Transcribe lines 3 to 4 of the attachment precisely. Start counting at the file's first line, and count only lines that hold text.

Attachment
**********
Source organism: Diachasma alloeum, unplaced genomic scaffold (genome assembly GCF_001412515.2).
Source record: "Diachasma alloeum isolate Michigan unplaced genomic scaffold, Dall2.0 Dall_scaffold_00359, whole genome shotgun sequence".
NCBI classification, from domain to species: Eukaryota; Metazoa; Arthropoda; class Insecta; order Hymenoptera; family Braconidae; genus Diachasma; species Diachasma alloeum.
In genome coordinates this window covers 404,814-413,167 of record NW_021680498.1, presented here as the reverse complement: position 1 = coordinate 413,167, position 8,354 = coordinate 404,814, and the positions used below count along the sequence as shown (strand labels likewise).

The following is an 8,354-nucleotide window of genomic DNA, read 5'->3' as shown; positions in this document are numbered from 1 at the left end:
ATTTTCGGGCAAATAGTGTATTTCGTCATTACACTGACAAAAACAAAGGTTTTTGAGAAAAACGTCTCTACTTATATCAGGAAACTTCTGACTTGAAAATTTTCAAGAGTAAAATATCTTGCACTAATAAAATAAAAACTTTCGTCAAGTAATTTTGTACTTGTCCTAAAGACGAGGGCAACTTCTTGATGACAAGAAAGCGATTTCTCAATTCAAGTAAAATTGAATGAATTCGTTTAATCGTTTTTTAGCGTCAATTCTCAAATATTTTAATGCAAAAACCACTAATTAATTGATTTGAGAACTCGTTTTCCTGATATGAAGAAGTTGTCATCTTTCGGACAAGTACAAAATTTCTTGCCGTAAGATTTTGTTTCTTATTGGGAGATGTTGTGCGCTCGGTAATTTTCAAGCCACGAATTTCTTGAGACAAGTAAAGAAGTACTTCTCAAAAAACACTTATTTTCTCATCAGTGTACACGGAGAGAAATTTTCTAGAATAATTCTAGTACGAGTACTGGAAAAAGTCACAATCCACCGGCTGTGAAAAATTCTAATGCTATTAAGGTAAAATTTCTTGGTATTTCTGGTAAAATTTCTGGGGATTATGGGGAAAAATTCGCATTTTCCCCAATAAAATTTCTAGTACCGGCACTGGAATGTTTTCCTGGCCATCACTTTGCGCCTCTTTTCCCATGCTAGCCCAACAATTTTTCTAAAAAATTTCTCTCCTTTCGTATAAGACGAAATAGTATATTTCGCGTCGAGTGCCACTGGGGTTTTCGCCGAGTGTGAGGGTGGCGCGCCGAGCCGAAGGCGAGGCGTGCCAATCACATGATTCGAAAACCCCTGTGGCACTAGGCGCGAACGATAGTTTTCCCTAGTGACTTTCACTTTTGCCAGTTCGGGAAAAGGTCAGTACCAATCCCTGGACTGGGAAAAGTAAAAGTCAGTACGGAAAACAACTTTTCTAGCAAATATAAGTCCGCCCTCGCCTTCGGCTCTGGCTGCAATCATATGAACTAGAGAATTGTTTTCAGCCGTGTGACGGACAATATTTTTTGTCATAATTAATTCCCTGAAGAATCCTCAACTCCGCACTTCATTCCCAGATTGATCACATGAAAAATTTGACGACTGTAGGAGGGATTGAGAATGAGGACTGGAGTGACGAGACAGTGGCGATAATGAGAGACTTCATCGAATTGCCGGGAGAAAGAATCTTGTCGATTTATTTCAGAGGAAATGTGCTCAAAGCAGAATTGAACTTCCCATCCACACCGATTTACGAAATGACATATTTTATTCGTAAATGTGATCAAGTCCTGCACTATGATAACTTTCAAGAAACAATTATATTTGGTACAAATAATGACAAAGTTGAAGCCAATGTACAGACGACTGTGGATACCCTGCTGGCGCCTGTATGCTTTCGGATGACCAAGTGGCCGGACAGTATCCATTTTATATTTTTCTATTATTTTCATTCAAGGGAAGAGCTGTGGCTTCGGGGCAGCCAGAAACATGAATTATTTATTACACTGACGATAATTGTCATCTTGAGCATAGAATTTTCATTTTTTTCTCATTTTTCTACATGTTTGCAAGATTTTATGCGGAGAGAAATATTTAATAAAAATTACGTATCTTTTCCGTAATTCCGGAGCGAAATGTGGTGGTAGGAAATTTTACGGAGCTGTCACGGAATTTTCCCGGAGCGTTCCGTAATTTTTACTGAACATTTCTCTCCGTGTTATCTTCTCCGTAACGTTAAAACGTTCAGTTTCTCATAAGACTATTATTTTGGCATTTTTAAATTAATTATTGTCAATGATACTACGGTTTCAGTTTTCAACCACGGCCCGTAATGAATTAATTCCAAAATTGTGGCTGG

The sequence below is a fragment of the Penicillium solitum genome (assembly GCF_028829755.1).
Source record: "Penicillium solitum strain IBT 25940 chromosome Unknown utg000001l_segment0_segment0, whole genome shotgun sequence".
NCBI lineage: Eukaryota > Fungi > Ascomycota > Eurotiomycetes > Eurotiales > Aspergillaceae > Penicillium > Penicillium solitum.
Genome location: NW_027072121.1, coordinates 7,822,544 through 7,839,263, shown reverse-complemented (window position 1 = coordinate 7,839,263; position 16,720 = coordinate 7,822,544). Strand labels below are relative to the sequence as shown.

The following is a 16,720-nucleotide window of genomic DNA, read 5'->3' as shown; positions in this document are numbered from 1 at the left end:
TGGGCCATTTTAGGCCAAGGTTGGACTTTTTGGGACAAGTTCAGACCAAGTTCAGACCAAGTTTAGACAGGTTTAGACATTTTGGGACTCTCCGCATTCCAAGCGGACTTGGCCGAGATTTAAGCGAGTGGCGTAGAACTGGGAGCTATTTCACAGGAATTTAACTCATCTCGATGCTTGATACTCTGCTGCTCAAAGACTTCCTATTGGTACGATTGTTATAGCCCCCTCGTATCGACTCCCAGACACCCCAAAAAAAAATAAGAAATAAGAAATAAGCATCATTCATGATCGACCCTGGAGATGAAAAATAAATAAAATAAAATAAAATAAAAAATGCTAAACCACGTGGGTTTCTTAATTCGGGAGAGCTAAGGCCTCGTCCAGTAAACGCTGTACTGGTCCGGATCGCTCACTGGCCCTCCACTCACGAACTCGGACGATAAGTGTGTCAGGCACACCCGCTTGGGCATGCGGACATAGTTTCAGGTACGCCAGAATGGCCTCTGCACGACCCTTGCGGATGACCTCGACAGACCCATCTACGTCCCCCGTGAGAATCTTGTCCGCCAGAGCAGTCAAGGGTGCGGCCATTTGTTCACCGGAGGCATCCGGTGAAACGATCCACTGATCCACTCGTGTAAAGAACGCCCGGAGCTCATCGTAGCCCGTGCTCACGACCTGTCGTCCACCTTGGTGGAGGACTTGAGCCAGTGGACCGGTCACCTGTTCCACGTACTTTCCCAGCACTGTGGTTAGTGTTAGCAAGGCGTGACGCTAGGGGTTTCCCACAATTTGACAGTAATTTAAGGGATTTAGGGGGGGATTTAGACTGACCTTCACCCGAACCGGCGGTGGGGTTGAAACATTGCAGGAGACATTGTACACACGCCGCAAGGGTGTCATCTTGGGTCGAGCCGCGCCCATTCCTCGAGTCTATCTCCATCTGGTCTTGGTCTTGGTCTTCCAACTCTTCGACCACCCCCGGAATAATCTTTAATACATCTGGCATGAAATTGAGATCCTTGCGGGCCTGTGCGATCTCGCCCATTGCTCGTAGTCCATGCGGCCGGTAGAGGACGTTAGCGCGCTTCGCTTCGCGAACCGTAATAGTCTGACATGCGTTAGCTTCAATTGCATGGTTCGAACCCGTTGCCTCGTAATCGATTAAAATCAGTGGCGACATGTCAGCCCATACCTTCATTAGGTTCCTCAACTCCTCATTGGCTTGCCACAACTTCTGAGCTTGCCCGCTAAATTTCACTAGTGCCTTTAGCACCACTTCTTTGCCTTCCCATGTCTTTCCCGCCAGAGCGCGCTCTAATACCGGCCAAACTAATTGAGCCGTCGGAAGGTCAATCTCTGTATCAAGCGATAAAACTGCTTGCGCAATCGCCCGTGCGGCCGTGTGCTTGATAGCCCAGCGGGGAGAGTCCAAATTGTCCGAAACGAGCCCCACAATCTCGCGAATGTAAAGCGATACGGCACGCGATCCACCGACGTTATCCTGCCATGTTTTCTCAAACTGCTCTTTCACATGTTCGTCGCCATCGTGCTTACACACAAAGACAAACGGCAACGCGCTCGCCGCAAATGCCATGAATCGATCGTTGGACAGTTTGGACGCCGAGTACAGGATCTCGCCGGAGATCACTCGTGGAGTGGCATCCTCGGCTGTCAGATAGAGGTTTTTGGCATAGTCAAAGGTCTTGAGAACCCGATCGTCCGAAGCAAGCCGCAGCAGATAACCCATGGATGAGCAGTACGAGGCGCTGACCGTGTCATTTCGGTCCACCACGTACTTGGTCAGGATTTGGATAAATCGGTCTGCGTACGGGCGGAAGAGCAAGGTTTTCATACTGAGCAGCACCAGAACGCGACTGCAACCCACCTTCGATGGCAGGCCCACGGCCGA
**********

NCBI classification, from domain to species: Eukaryota; Metazoa; Arthropoda; class Insecta; order Hymenoptera; family Braconidae; genus Diachasma; species Diachasma alloeum.
In genome coordinates this window covers 404,814-413,167 of record NW_021680498.1, presented here as the reverse complement: position 1 = coordinate 413,167, position 8,354 = coordinate 404,814, and the positions used below count along the sequence as shown (strand labels likewise).